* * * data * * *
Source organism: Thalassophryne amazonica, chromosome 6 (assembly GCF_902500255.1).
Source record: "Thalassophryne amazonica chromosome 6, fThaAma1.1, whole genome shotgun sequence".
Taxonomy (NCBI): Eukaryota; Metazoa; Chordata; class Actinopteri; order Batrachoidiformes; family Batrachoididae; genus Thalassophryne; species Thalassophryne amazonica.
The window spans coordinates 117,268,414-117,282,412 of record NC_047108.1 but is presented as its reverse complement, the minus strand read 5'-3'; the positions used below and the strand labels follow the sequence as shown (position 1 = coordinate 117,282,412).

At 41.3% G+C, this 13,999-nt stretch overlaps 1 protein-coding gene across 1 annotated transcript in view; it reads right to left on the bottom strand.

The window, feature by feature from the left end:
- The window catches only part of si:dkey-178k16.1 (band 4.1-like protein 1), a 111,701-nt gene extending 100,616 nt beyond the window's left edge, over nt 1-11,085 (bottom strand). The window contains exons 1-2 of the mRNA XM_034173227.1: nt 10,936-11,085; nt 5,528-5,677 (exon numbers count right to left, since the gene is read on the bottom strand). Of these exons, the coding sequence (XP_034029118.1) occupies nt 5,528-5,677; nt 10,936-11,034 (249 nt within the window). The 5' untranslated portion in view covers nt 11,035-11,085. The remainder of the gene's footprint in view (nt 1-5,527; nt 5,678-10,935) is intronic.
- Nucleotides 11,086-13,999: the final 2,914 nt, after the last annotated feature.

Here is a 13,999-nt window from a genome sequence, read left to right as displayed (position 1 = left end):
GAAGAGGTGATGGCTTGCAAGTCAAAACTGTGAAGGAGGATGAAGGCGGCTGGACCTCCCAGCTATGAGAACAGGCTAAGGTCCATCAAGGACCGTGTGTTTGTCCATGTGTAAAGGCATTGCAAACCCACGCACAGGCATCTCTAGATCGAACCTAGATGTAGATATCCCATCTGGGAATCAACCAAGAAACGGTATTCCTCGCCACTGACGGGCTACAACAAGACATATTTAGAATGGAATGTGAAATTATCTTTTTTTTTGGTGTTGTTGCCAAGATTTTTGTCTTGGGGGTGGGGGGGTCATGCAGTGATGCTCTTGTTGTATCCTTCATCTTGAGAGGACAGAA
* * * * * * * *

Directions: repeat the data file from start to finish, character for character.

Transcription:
Source organism: Thalassophryne amazonica, chromosome 6 (assembly GCF_902500255.1).
Source record: "Thalassophryne amazonica chromosome 6, fThaAma1.1, whole genome shotgun sequence".
Taxonomy (NCBI): Eukaryota; Metazoa; Chordata; class Actinopteri; order Batrachoidiformes; family Batrachoididae; genus Thalassophryne; species Thalassophryne amazonica.
The window spans coordinates 117,268,414-117,282,412 of record NC_047108.1 but is presented as its reverse complement, the minus strand read 5'-3'; the positions used below and the strand labels follow the sequence as shown (position 1 = coordinate 117,282,412).

At 41.3% G+C, this 13,999-nt stretch overlaps 1 protein-coding gene across 1 annotated transcript in view; it reads right to left on the bottom strand.

The window, feature by feature from the left end:
- The window catches only part of si:dkey-178k16.1 (band 4.1-like protein 1), a 111,701-nt gene extending 100,616 nt beyond the window's left edge, over nt 1-11,085 (bottom strand). The window contains exons 1-2 of the mRNA XM_034173227.1: nt 10,936-11,085; nt 5,528-5,677 (exon numbers count right to left, since the gene is read on the bottom strand). Of these exons, the coding sequence (XP_034029118.1) occupies nt 5,528-5,677; nt 10,936-11,034 (249 nt within the window). The 5' untranslated portion in view covers nt 11,035-11,085. The remainder of the gene's footprint in view (nt 1-5,527; nt 5,678-10,935) is intronic.
- Nucleotides 11,086-13,999: the final 2,914 nt, after the last annotated feature.

Here is a 13,999-nt window from a genome sequence, read left to right as displayed (position 1 = left end):
GAAGAGGTGATGGCTTGCAAGTCAAAACTGTGAAGGAGGATGAAGGCGGCTGGACCTCCCAGCTATGAGAACAGGCTAAGGTCCATCAAGGACCGTGTGTTTGTCCATGTGTAAAGGCATTGCAAACCCACGCACAGGCATCTCTAGATCGAACCTAGATGTAGATATCCCATCTGGGAATCAACCAAGAAACGGTATTCCTCGCCACTGACGGGCTACAACAAGACATATTTAGAATGGAATGTGAAATTATCTTTTTTTTTGGTGTTGTTGCCAAGATTTTTGTCTTGGGGGTGGGGGGGTCATGCAGTGATGCTCTTGTTGTATCCTTCATCTTGAGAGGACAGAA